The University of Chicago is a private research university in Chicago, Illinois, USA. It was founded by the American Baptist Education Society with a donation from oil magnate and philanthropist John D. Rockefeller and incorporated in 1890...

 and MIT found in a 2004 study that there was widespread discrimination in the workplace against job applicants whose names were merely perceived as "sounding black". These applicants were 50% less likely than candidates perceived as having "white-sounding names" to receive callbacks for interviews. Devah Pager
Devah Pager
Devah Pager is an American sociologist best known for her research on racial discrimination in employment and the American criminal justice system. She is currently Associate Professor of Sociology at Princeton University....

, a sociologist at Princeton University
Princeton University
Princeton University is a private research university located in Princeton, New Jersey, United States. The school is one of the eight universities of the Ivy League, and is one of the nine Colonial Colleges founded before the American Revolution....

, sent matched pairs of applicants to apply for jobs in Milwaukee and New York City, finding that black applicants received callbacks or job offers at half the rate of equally qualified whites. In contrast, institutions and courts have upheld discrimination against whites when it is done to promote a diverse work or educational environment, even when it was shown to be to the detriment of qualified applicants. The researchers view these results as strong evidence of unconscious biases rooted in the United States
United States
The United States of America is a federal constitutional republic comprising fifty states and a federal district...

' long history of discrimination (i.e. Jim Crow laws
Jim Crow laws
The Jim Crow laws were state and local laws in the United States enacted between 1876 and 1965. They mandated de jure racial segregation in all public facilities, with a supposedly "separate but equal" status for black Americans...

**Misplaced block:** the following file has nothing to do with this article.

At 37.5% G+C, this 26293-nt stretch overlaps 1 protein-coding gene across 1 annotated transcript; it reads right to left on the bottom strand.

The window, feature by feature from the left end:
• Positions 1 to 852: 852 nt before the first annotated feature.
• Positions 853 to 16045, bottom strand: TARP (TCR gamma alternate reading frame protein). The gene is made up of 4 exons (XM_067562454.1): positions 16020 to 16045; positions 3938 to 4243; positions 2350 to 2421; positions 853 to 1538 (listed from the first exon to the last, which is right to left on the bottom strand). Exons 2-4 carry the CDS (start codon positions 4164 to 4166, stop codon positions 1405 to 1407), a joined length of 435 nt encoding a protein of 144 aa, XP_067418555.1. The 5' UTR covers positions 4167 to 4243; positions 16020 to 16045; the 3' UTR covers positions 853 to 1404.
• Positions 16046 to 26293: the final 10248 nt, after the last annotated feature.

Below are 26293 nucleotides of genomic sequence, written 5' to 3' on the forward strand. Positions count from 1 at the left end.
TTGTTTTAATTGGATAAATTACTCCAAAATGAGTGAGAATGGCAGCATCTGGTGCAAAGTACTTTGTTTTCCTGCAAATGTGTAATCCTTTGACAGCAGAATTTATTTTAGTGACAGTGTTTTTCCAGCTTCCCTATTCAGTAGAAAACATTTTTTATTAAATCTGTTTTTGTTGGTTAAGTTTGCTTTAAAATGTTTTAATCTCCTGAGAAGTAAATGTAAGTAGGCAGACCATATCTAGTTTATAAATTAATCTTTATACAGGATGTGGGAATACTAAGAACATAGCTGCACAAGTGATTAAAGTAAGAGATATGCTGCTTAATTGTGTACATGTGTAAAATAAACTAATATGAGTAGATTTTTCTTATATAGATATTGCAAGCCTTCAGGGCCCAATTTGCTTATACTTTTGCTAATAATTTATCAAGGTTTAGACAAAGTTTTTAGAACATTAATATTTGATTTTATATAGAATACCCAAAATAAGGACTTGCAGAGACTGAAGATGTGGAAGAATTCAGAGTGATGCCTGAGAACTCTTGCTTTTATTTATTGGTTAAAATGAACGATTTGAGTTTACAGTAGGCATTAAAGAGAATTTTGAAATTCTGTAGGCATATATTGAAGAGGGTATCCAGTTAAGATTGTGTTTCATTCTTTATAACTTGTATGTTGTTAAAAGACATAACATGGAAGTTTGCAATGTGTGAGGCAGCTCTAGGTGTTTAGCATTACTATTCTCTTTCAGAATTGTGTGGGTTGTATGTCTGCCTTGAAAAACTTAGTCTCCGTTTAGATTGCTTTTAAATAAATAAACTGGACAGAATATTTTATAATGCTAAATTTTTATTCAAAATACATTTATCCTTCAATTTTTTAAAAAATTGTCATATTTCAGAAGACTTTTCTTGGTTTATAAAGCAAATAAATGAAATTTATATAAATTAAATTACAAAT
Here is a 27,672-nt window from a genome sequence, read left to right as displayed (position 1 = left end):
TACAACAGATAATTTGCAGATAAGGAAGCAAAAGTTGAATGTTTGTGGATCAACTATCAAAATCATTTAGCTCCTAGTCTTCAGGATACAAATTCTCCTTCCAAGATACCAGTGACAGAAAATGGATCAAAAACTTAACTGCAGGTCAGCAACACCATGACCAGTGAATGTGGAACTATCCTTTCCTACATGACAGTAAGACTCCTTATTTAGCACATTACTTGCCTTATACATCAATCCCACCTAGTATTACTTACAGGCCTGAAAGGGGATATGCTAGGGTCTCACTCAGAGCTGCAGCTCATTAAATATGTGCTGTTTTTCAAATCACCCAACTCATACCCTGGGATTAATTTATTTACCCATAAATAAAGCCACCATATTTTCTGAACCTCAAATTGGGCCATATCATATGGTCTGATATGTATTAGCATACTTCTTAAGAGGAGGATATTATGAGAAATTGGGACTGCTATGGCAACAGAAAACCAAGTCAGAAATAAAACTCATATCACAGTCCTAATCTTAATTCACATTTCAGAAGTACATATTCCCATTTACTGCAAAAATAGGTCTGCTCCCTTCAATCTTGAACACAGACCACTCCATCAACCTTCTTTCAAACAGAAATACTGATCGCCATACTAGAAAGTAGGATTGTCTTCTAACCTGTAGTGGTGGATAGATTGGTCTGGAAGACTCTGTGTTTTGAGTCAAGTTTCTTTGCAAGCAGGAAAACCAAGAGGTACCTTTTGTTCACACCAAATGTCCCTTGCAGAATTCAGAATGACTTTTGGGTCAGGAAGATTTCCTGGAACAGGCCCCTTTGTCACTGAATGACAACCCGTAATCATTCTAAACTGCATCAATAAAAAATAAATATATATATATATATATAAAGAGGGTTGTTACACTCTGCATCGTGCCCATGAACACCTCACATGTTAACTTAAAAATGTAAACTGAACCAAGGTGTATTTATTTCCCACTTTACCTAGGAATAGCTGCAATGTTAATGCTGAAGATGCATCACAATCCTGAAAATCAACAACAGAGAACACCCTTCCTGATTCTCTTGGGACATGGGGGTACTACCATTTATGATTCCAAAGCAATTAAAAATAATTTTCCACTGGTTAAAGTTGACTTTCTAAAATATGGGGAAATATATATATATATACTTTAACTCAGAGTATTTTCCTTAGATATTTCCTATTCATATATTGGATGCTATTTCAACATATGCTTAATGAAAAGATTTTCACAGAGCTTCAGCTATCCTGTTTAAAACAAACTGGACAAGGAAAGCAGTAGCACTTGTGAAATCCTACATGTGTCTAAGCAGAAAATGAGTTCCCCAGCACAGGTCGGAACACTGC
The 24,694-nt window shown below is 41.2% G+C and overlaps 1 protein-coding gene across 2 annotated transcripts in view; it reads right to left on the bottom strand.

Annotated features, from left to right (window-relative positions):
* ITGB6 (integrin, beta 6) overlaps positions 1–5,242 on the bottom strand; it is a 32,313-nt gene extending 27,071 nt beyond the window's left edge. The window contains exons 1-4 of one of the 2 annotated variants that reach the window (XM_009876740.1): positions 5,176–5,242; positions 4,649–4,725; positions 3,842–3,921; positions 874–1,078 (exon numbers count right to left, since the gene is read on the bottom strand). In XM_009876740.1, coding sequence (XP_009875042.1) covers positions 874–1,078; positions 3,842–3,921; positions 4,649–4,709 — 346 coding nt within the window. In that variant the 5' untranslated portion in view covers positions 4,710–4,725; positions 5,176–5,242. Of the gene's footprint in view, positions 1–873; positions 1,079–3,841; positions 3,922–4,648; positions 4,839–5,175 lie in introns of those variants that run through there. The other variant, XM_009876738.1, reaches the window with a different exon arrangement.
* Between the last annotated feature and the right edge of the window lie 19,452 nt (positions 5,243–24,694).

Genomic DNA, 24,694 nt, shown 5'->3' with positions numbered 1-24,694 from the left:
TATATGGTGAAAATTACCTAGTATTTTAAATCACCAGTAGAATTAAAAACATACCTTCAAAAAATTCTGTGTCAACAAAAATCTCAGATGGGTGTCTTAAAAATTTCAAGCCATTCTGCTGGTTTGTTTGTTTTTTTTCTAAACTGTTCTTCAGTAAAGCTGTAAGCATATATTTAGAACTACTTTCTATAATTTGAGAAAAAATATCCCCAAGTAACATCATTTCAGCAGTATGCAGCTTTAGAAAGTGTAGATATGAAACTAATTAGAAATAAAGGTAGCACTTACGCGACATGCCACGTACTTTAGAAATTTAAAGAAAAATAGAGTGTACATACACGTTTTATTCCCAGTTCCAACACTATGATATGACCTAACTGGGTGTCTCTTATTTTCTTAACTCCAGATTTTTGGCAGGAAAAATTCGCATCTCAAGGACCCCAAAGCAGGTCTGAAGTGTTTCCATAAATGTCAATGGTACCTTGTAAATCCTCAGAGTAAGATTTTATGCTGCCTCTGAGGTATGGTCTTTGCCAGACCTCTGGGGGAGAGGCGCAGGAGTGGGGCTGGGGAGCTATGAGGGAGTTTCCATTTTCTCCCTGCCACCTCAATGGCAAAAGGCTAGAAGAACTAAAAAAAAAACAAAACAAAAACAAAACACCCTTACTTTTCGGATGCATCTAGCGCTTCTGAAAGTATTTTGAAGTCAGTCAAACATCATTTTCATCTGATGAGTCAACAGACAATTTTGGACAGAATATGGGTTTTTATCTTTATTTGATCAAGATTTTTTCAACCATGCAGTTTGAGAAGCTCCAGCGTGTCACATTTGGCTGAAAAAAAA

, etc.)

Institutional

Institutional racism
Institutional racism
Institutional racism describes any kind of system of inequality based on race. It can occur in institutions such as public government bodies, private business corporations , and universities . The term was coined by Black Power activist Stokely Carmichael in the late 1960s...

 (also known as structural racism, state racism
State racism
State racism is a concept used by French philosopher Michel Foucault to designate the reappropriation of the historical and political discourse of "race struggle", in the late seventeenth century....

 or systemic racism) is racial discrimination by governments, corporations, religions, or educational institutions or other large organizations with the power to influence the lives of many individuals. Stokely Carmichael
Stokely Carmichael
Kwame Ture , also known as Stokely Carmichael, was a Trinidadian-American black activist active in the 1960s American Civil Rights Movement. He rose to prominence first as a leader of the Student Nonviolent Coordinating Committee and later as the "Honorary Prime Minister" of the Black Panther Party...

 is credited for coining the phrase institutional racism in the late 1960s. He defined the term as "the collective failure of an organization to provide an appropriate and professional service to people because of their colour, culture or ethnic origin".

Maulana Karenga argued that racism constituted the destruction of culture, language, religion and human possibility, and that the effects of racism were "the morally monstrous destruction of human possibility involved redefining African humanity to the world, poisoning past, present and future relations with others who only know us through this stereotyping and thus damaging the truly human relations among peoples."

Economic

Historical economic or social disparity is alleged to be a form of discrimination
Discrimination
Discrimination is the prejudicial treatment of an individual based on their membership in a certain group or category. It involves the actual behaviors towards groups such as excluding or restricting members of one group from opportunities that are available to another group. The term began to be...

 caused by past racism and historical reasons, affecting the present generation through deficits in the formal education and kinds of preparation in previous generation, and through primarily unconscious racist attitudes and actions on members of the general population.

A hypothesis embraced by classical economists is that competition in a capitalist economy decreases the impact of discrimination. The thinking behind the hypothesis is that discrimination imposes a cost on the employer, and thus a profit-driven employer will avoid racist hiring policies.